As soon as we crossed the half-way point, my pacer suddenly sped up. I wasn’t too keen, but since I was still behind schedule and the hills were getting closer, I tried to go with him. I kept up for about three kilometers, running around 4:50 pace, but decided to back off at 24km. It was becoming very clear to me that even though I was close to a 3:30 marathon pace, I wouldn’t be able to maintain it over the hills that were to come. In fact, knowing that there was a very up and down stretch for 10K at the end of the race was really depressing. The official pacers had told us before it all began that we should consider the marathon as two races. One up to 30km, and then a second one after that. They described the hill section as very, very hard, and although the elevation chart didn’t show it to be as bad as Nara, it was still a daunting prospect.
The first big hill started at the 27K mark and continued for three very long kilometers. My pace slowed to 5:18, 5:24 and 5:44 as I ran past the first batch of walkers. I was pretty happy to have made it to the top of the hill without stopping, but I was starting to physically suffer and for the next two kilometers downhill I could only manage 5:24 and 5:36. By the 33km point, I had to resort to walk breaks. From that point on, I moved between 6:00 and 7:00 pace.
There were a lot of walkers. As the day went on, the sun rose higher and it got warmer and warmer, up to around 20C, and I was getting very thirsty. Even though there was a water station every 3 or 4km, I was run/walking up and down hills for around 20 minutes between drinks. That’s a long time when your body is gradually shutting down.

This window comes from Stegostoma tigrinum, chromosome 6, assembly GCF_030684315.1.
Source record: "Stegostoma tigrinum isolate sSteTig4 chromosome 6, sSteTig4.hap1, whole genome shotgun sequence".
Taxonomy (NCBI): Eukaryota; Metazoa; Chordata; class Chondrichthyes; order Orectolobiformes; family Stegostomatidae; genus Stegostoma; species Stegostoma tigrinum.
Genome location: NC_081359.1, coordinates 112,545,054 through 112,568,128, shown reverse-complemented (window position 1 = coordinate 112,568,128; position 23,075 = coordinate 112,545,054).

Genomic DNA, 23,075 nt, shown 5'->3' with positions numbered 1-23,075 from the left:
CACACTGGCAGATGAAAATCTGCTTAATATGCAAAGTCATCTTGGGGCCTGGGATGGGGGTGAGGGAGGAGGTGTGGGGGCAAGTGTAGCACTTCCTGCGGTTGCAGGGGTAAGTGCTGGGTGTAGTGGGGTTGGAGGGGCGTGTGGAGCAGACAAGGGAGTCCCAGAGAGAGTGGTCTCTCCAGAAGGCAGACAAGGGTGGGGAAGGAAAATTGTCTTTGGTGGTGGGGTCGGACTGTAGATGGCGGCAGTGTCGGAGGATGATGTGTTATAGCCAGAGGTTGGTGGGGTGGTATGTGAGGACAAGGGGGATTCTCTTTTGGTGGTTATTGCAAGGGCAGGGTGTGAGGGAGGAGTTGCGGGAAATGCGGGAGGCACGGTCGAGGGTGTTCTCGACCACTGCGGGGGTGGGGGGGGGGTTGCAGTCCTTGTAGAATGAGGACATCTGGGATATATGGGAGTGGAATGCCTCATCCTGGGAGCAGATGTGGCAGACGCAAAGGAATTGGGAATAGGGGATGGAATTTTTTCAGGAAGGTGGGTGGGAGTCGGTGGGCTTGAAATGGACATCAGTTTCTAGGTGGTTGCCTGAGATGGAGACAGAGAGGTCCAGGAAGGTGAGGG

The tea farms that covered the hills around the latter part of the course were indeed beautiful, but I, along with dozens of other 3:30 marathon hopefuls were walking wounded, literally hobbling along together, disappointed that we couldn’t fulfill our ambitions.
As much as I wanted to lay down, close my eyes and sleep, I knew that my wife and son would be waiting for me and would be frustrated if I took too long! As another incentive, I was still well on schedule to beat my Nara Marathon time of 3:57. In fact, from the 36km mark, I was calculating in my head whether I could just walk to the finish and still set a new PR!
The last fruit station at 39km was very welcome. I had oranges, kiwi fruit and a banana, washed down with a delicious cup of cold water. From that point, I knew that I’d beat my PR even if I just walked so I was able to relax and enjoy the finish. I felt really lazy walking up the final hill towards the finish line. People lined the road cheering and I started to look out for my family. I didn’t expect them to come as they had spent the day at the exotic bird zoo, and parking the car at the marathon ground would be difficult… but then I heard that familiar call, “Daddy! Daddy!” and sure enough Mami and Riku were waiting for me just before the finish line! I ran over to them, stopped and gave them both a big kiss, then trotted off to the finish.
I finished in 3:47:42 and was 758th out of 5,723 runners. Riku came under the fence to join me at the finish line where the runners were treated to one last fruit station. I gave Riku a strawberry. There was no medal or finisher’s towel, but a few minutes to lay down and then eat a snow cone was enough for me.
I got a lot of encouragement and congratulations on Facebook and Twitter before and after the race, which was really nice. There are a lot of lovely people out there! Thanks everyone!
I will need a long time to recover and get over my laundry list of injuries before my next race, which is the Mount Norikura Marathon in June. Since that includes an 18km uphill stretch, I won’t be going for any records that day so can just take it easy and enjoy it.
If you like, you can find me on Twitter at @nick_ramsay. I'd love to hear from you!